In February 1968, Dubček lifted censorship of the press. Immediately there was a real explosion of information appearing in the media.

On April 5, 1968, the programmatic basis for reforms was presented with an “action programme”, which set as its objectives the restructuring of the economy, the establishment of freedom of opinion and information, the rethinking of the Stalinist past and the redefinition of the CP’s role in society.

“Socialism cannot mean only liberation of the working people from the domination of exploiting class relations, but must make more provisions for a fuller life of the personality than any bourgeois democracy.”

This official party policy was in many respects superseded by a public dialogue on the reforms needed. Anti-Soviet sentiments were expressed through the press and political initiatives began to form. The party’s attempt to “lead” the reforms was no longer meaningful. The “action programme” was accepted by the people without much enthusiasm as something that was now taken for granted.

The Czechoslovak masses did not intend to stop at these mild reforms. Instead, they took their demands one step further and went on to create independent “workers’ councils” with the aim of taking the management of the economy and the factories into their own hands.

These councils would pose the greatest danger to the Soviet leaders. This was why, after the troops invaded Prague, the councils would be the first thing they tried to dismantle. But their abolition would not go unchallenged.

Reactions in the West and the Soviet Union

While all these events were taking place in Czechoslovakia, politicians and intellectuals in the West were propagating that the Czechoslovaks had risen up against communism by demanding a return to capitalism and the market economy.

On the other hand, the USSR bureaucracy, under the leadership of Brezhnev, had initially given a green light to the replacement of Novotny by Dubček, in a move to control the situation. But when it became clear that the developments were getting out of hand, they reacted.

The CP of the Soviet Union was concerned that the insurrection would spread to other countries in its zone of influence. And indeed, the danger that other countries of the “Eastern Bloc” would follow the example of Czechoslovakia was real. This would practically mean the end of their influence in a number of countries and their role as a “superpower” of the time.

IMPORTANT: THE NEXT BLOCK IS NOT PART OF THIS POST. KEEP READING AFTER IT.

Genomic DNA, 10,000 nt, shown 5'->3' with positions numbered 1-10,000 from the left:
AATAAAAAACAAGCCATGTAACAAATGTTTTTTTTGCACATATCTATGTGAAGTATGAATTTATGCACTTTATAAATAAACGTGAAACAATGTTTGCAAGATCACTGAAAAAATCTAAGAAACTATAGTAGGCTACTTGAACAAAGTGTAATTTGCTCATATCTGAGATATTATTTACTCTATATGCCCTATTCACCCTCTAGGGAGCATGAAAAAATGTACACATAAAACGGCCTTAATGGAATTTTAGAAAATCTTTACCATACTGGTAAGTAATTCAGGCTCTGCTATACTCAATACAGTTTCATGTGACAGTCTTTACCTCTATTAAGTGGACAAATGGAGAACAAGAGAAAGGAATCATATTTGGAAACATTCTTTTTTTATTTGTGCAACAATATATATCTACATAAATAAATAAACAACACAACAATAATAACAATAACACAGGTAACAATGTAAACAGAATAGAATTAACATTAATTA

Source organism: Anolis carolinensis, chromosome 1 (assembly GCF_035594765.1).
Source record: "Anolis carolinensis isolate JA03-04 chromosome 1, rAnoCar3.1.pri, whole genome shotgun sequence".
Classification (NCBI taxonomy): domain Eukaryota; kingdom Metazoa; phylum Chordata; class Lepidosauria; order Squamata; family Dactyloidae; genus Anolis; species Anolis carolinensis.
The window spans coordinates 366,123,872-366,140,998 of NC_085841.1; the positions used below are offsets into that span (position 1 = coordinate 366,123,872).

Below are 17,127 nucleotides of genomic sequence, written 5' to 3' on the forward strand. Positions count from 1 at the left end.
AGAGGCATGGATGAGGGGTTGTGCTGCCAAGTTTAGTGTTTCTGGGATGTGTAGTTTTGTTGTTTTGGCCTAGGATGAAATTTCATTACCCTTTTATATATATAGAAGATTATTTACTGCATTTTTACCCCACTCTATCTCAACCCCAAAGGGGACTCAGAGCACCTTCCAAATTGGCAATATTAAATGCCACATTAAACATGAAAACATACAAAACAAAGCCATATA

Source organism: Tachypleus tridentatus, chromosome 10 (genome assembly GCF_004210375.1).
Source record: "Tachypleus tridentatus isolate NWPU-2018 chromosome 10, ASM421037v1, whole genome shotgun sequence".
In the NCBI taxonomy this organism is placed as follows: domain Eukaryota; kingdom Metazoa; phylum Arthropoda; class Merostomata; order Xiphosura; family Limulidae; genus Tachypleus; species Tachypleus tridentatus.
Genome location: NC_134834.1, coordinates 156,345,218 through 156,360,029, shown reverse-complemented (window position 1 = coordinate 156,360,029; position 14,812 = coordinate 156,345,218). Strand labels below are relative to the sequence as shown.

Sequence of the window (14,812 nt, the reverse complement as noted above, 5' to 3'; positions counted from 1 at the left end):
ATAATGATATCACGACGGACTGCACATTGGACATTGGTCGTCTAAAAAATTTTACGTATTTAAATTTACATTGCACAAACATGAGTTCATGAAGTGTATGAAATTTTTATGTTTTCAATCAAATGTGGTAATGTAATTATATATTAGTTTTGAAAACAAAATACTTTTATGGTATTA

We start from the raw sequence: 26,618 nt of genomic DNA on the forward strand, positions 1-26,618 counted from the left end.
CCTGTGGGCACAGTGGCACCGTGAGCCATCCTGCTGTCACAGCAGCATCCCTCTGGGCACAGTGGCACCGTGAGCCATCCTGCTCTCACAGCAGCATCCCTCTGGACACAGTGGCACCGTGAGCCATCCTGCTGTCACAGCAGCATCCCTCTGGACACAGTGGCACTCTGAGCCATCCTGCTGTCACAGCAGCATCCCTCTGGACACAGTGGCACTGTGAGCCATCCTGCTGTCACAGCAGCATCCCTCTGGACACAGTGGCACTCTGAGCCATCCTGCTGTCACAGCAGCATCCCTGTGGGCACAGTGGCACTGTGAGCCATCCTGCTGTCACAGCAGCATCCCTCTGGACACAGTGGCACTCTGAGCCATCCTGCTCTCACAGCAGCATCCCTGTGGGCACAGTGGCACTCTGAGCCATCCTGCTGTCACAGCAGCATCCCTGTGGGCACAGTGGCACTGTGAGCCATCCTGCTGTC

Calculating these risks, they summoned Dubček to Čierna nad Tisou, a town on the Slovakian border with the USSR. The soviet bureaucrats pressured him to freeze any reform measures he had promised. But the situation had become so acute that such a move alone could not be effective and the decision was taken to invade the country.

The invasion of Prague

Already by March of 1968, representatives of the Czechoslovak government had met in Dresden with representatives of the Soviet Union, Bulgaria, Hungary, Poland and East Germany, the five countries that were to carry out the invasion, known as the “Warsaw Five”. Subsequent meetings were held without the participation of Czechoslovakia.

Soviet pressure on the Czechoslovak government to freeze reforms intensified and soon the threat of military intervention was added.

Three days before the invasion, Brezhnev informed President Johnson about his plans to invade Prague. The American president replied that the United States recognized Moscow’s jurisdiction in its zone of influence in the Eastern Bloc countries, which included Czechoslovakia. The Soviet leaders proceeded with the invasion knowing that they would meet no resistance from the West.

On August 21, 1968, the advance of the troops of the Soviet Union, Poland, Hungary and Bulgaria into Czechoslovakia began. Soviet military planes began landing at Prague airport every minute, and 200,000 soldiers and more than 2,000 tanks invaded Czechoslovakia.